Muscle mass does not always equal strength. Strength is kindness and sensitivity. Strength is understanding that your power is both physical and emotional. That it comes from the body and the mind. And the heart.

Yukio Mishima said that he could not entertain the idea of romance if he was not strong. Romance is such a strong and overwhelming passion, a weakened body cannot sustain it for long. I have some of my most romantic thoughts when I am with the Iron. Once I was in love with a woman. I thought about her the most when the pain from a workout was racing through my body. Everything in me wanted her. So much so that sex was only a fraction of my total desire. It was the single most intense love I have ever felt, but she lived far away and I didn’t see her very often. Working out was a healthy way of dealing with the loneliness. To this day, when I work out I usually listen to ballads.

I prefer to work out alone. It enables me to concentrate on the lessons that the Iron has for me. Learning about what you’re made of is always time well spent, and I have found no better teacher. The Iron had taught me how to live.

Life is capable of driving you out of your mind. The way it all comes down these days, it’s some kind of miracle if you’re not insane. People have become separated from their bodies. They are no longer whole. I see them move from their offices to their cars and on to their suburban homes. They stress out constantly, they lose sleep, they eat badly. And they behave badly. Their egos run wild; they become motivated by that which will eventually give them a massive stroke. They need the Iron mind.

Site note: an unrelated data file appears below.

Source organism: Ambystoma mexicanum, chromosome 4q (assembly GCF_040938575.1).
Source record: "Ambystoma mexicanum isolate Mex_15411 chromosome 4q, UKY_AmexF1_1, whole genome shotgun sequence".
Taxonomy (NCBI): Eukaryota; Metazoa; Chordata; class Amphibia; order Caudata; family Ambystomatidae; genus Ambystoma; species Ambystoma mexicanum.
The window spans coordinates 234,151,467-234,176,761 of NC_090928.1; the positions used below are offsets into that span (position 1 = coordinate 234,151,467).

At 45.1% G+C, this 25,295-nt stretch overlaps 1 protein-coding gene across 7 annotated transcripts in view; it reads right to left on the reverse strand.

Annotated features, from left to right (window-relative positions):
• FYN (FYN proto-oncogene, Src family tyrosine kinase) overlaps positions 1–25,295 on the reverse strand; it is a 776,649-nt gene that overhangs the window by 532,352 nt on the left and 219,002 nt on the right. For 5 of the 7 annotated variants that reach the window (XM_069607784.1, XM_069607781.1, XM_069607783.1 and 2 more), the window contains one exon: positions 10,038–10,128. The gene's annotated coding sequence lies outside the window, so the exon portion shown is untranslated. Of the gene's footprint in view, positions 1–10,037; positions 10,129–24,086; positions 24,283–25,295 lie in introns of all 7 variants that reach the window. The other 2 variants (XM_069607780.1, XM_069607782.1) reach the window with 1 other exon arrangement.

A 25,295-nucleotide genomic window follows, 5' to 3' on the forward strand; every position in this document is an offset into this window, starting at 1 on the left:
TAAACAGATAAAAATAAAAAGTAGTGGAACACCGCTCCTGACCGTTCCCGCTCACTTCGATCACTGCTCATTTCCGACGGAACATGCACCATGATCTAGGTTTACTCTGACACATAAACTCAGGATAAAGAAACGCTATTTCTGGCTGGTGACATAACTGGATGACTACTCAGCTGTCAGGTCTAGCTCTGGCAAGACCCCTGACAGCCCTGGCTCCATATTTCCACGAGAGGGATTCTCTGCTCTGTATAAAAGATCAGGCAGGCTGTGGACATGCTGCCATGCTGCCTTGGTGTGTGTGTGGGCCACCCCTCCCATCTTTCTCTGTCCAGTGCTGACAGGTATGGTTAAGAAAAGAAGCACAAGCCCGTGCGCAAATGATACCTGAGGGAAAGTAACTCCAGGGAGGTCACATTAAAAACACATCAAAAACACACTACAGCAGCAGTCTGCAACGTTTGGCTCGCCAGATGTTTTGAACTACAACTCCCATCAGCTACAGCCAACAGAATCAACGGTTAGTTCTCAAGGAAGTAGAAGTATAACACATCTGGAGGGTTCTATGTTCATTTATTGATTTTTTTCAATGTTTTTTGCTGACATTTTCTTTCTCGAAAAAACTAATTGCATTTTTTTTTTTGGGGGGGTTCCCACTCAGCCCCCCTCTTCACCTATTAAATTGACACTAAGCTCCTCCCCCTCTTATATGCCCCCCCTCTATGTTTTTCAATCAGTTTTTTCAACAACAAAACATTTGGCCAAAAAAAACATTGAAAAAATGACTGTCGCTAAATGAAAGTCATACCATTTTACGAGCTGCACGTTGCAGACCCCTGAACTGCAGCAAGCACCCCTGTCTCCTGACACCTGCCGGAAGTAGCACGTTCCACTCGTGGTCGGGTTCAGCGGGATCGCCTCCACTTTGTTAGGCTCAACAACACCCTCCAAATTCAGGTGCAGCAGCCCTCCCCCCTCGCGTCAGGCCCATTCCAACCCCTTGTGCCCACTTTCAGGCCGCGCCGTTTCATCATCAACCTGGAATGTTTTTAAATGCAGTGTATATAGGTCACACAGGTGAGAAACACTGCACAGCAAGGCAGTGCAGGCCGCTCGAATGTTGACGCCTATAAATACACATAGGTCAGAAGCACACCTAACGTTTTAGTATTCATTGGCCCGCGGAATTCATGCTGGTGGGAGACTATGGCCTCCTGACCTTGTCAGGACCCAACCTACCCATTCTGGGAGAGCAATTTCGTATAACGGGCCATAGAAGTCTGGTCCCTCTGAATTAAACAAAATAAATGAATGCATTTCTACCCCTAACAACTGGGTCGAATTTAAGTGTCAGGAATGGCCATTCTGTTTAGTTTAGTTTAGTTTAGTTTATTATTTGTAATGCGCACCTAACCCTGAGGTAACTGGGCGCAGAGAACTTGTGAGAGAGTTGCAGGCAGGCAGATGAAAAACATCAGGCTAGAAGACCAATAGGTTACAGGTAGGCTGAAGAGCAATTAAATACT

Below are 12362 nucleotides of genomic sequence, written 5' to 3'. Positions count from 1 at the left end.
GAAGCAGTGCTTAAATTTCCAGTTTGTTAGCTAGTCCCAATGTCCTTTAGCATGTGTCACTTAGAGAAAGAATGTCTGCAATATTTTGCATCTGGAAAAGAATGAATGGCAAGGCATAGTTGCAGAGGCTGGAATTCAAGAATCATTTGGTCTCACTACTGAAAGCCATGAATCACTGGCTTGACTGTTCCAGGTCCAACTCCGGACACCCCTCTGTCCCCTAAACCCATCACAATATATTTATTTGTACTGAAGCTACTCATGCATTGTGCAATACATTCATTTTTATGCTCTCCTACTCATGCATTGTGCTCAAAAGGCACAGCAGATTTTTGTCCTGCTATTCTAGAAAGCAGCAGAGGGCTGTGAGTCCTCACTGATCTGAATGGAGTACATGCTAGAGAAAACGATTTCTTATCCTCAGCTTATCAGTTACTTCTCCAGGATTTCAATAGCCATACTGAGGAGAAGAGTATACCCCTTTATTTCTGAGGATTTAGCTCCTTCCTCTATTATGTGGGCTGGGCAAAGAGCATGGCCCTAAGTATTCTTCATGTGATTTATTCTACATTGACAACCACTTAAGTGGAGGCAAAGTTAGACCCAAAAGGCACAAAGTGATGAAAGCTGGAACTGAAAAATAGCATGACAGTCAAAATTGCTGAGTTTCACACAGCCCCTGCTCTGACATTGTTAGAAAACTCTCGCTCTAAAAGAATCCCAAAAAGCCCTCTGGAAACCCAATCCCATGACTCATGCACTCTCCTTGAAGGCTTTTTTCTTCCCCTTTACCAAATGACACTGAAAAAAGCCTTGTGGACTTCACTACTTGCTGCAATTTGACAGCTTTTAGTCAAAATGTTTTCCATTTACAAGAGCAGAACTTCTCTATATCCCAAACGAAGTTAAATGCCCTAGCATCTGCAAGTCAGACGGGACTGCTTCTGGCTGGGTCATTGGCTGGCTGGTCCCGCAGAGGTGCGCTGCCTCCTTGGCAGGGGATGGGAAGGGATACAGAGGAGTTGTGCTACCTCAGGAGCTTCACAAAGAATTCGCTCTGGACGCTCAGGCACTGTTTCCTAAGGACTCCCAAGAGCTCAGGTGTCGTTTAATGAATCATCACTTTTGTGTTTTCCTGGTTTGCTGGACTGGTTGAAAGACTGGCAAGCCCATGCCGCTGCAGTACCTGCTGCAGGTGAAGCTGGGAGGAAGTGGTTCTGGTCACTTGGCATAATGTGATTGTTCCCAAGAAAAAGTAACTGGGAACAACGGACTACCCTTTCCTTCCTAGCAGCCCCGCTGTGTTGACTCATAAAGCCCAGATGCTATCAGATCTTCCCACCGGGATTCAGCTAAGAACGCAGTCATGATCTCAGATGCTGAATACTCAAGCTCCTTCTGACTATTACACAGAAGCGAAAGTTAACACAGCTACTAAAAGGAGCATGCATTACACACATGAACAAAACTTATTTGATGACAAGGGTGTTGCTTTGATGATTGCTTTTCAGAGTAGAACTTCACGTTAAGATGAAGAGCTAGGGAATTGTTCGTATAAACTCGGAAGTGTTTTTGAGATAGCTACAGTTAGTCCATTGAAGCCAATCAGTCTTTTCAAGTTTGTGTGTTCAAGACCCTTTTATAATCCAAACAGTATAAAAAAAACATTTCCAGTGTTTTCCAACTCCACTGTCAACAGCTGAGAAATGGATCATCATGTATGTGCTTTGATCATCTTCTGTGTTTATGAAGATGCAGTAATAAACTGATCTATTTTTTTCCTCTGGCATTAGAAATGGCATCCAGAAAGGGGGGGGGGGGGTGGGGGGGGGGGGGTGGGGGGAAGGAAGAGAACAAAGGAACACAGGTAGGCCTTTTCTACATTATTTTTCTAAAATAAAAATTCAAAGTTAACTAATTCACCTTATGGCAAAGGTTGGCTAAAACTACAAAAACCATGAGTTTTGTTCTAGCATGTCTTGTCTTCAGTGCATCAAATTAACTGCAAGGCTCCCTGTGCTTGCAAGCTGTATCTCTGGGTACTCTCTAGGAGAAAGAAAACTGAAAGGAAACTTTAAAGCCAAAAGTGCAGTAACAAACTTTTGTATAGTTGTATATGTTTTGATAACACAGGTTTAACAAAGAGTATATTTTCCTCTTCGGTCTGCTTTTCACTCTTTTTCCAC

Through the years, I have combined meditation, action, and the Iron into a single strength. I believe that when the body is strong, the mind thinks strong thoughts. Time spent away from the Iron makes my mind degenerate. I wallow in a thick depression. My body shuts down my mind. The Iron is the best antidepressant I have ever found. There is no better way to fight weakness than with strength. Once the mind and body have been awakened to their true potential, it’s impossible to turn back.

The Iron never lies to you. You can walk outside and listen to all kinds of talk, get told that you’re a god or a total bastard. The Iron will always kick you the real deal. The Iron is the great reference point, the all-knowing perspective giver. Always there like a beacon in the pitch black. I have found the Iron to be my greatest friend. It never freaks out on me, never runs. Friends may come and go. But two hundred pounds is always two hundred pounds.


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15 Responses to Iron and the Soul

  1. Brian R February 28, 2009 at 7:43 am #